In the news, I’ve seen the headline boldly proclaiming that half the world prefers instant coffee to regular coffee. Eastern and Western Europe combined drink 40% of the world’s instant coffee, with Eastern Europe consuming more than twice as much as Western. Australia and Asia account for most of the rest of instant coffee consumption. That sure sounds like the headlines are correct and that people are clammoring for instant coffee!
But what these headlines are omitting is that instant coffee has an almost indefinite shelf life and is significantly less expensive to buy than fresh coffee. Most of the places where instant coffee is “preferred” are places where there is not a huge, developed coffee culture and/or places where the cost of freshly brewed coffee puts it out of reach as a daily drink for those who are not affluent. American coffee drinkers are the least likely to opt for instant coffee, with an almost total (up to 90%) preference for fresh brewed. We have a strong coffee culture and as a result we have a basic expectation for how tasty and fresh our coffee should be (though even “fresh” coffee isn’t necessarily delicious coffee). It is likely that as coffee becomes even more popular globally, consumers in other areas will start to seek out more flavorful options than instant, too.
Coffee and wine are two of the world’s most popular drinks, but they’re not often drunk together. Soon, however, the two drinks will meet in a new product from Friends Fun Wine, the Florida company known for their easy to drink canned wines: Coffee Wine. The canned drink comes in two flavors – Cabernet Coffee Espresso and Chardonnay Coffee Cappuccino – and their are two servings per can, which means that there is plenty to share with a friend if you decide to take a chance and give the drink a try with someone as daring as you are.
The press release states “The Cabernet Coffee Espresso features a rich flavor of cabernet grapes, espresso coffee and a hint of chocolate, while Chardonnay Coffee Cappuccino features sweet, refreshing Chardonnay grapes with vanilla cappuccino coffee and smooth hints of chocolate.”
To be honest, my initial thought is that this is a terrible idea. I don’t think that there is a big call for a product like this one from consumers looking to combine wine and coffee in the first place. But I’m willing to give it the benefit of the doubt and give it a try if/when I see it in stores to see if it exceeds my expectations.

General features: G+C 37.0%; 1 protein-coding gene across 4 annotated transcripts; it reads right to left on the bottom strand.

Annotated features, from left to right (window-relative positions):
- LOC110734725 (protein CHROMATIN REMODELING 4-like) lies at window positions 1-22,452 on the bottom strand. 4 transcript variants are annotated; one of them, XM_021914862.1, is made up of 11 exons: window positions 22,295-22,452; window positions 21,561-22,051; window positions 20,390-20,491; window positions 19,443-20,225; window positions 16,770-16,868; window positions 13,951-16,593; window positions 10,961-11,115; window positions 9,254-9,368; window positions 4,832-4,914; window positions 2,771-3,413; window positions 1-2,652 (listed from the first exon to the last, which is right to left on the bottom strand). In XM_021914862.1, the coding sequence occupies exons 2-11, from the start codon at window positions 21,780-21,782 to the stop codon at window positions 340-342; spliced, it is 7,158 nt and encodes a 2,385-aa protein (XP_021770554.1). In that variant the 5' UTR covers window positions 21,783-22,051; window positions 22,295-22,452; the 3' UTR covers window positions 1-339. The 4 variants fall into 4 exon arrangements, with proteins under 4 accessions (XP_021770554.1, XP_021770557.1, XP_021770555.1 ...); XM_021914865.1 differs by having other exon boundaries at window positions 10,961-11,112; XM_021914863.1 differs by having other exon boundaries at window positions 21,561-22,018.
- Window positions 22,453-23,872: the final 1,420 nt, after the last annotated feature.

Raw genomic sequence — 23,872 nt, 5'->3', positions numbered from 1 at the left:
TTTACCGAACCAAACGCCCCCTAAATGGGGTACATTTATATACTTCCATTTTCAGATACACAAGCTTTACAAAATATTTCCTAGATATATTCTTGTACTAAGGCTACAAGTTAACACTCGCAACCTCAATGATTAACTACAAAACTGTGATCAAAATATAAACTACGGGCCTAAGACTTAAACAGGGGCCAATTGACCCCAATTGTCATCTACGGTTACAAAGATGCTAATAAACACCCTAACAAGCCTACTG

Subway may specialize in sandwiches, but the popular chain also serves up a large breakfast menu and plenty of coffee each day. They’re not known for their coffee, however, especially after the breakfast hours when they make it available but don’t serve much of it to customers. Subway and Keurig have just reached an agreement to put Keurig single cup coffee makers into all of their US and Canada stores. More than half of Subway stores already use Keurig machines to make fresh coffee available at all times of the day. Individual k-cups may be more expensive than a cup of coffee brewed as part of a large batch, but since Subway shops are not typically where people go specifically to get coffee, it might be more cost effective for them because virtually no coffee will go to waste.
Washington recently became the latest state to legalize marijuana, and with that legalization, many new pot-centric businesses are springing up to take advantage of the new market. This includes dispensaries, edible pot products and even drinks, such as a new pot coffee drink From Mirth Provisions. The “Legal” drink is made with clod-brewed coffee that is infused with THC to give drinkers a combination of the effects of pot and caffeine at the same time.
The beverage is expected to hit the market in a few weeks, when retail sales of marijuana and pot products becomes legal, and since coffee is already a very popular state beverage, there is definitely a market out there for pot coffee. That said, the drink appears to be marketed as a morning beverage, promising that you will “take on the day with a smooth buzz”
similar to that of “a nice IPA or glass of wine.” Since (most) people don’t usually start their day with an IPA for breakfast, this coffee drink might try to have to find its footing as an afterwork beverage, or they might have to come out with a decaf version for Washington residents who want to take theirs as a nightcap.